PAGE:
When I first started my Law degree, I was frighteningly ambitious. My naivety about the legal system perpetuated many ideas I had about becoming a judge and participating in legal governance. Did I know what a Chapter III Court was? Not even close! Judicial activism? We don't know her. I was essentially in the grips of the Dunning-Kruger effect. This effect is a cognitive bias whereby you might have limited experience or knowledge in an area of study, yet you overestimate your capability.
However, it's a position of privilege to be at a point in my law degree now where I have enough expertise to see how much I know. But also how much more there is to discover. When I think about a Dunning-Kruger effect, I think about going on an awkward hike with your besties that you've been on before. You've told them that the walk is a trek, but what do they know? They're vibing with you with unbridled enthusiasm and snacks. Thank goodness they are because the friends I've met along the way during law school have made studying law even more fun. I mean? Who else will you laugh with about chattels and gratuitous consideration over coffee? Not a single soul.
Some things that I anticipated dreading about law school, such as studying Contract Law and studying Professional responsibility, were memories that I won't forget. I'll admit it. There's something unusual about being part of a cult (oh, sorry, ahem, I mean a classroom). We barely knew each other (and still don't), but we're all unified by determining if we can vitiate a legal contract. Or how a snail had the audacity to get into a bottle of ginger beer, causing severe gastroenteritis. Rude!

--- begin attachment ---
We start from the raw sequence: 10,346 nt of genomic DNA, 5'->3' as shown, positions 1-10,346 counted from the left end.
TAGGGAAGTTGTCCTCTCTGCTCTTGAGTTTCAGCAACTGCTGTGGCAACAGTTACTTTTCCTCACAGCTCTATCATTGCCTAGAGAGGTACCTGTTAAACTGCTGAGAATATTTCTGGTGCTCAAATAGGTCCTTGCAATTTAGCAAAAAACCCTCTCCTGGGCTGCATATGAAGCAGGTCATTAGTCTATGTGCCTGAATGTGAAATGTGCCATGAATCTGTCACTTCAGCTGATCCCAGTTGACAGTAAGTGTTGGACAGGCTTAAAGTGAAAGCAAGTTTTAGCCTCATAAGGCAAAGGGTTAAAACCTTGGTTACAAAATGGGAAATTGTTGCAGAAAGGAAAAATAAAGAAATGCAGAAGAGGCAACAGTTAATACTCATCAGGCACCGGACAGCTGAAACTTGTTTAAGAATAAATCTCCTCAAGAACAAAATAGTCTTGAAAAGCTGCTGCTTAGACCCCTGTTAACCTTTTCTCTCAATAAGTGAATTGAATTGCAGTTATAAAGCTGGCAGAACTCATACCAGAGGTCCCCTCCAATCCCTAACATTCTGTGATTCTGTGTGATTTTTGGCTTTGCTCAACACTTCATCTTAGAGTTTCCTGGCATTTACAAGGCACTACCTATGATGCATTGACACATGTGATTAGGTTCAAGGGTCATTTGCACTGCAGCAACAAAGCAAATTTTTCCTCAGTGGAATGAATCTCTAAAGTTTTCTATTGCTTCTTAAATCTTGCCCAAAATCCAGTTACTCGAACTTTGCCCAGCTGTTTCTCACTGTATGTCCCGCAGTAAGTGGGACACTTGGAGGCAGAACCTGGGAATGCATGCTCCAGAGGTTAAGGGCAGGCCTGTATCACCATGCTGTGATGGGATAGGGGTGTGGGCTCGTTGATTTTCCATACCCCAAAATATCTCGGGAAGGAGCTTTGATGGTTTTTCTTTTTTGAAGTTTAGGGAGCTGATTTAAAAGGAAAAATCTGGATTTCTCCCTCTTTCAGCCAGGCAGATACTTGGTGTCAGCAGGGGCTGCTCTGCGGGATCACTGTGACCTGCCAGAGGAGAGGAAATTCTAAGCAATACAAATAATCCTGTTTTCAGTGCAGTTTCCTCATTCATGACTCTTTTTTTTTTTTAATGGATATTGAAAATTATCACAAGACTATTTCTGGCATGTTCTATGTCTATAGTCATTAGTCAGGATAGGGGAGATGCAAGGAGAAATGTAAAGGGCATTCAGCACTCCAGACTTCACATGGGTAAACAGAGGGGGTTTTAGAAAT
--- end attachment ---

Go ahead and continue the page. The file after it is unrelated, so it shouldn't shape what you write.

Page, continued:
I suppose I could be more compassionate, not just to the snail but also to those who thought you could have finished your degree a few years ago or had a few hiccups along the way. I think the most crucial advice I strangely have for students in fourth-year law is to accept at this point that you're kind of in a video game. Is it as subtly menacing as playing Pac-man, where it's essentially one Pac-man against four ghosts? No. But in the fourth year, I would say the workload is usually the heaviest. I know they throw the gavel at you and all the readings you can download on your iPad. But in the fourth year, there's a lot to unpack. It's the first time you start to see the law as a network of interrelated concepts.
You can anticipate studying subjects such as Equity & Trusts (I still don't trust this subject) and asking what Equity seems to parallel what dividends are. Does anyone know? I still have Equity on my study radar for next semester. You'll also learn about Criminal and Civil Procedure and the Law of Evidence. You can start saying "I object!" in real life. As if you don't say it already.
Ultimately, the fourth year is where the heat turns up. However, this is good because you've got enough experience to appreciate how the law operates and, more importantly, how to apply it by referencing the common law. The best advice I have for the fourth year is to appreciate how far you've come. Even though you can't rest on your laurels, you can use your experience to continue learning and growing in the face of unwelcome legal hypothetical scenarios that your tutor dished out. You might be ready to give up, but you are much closer than you think.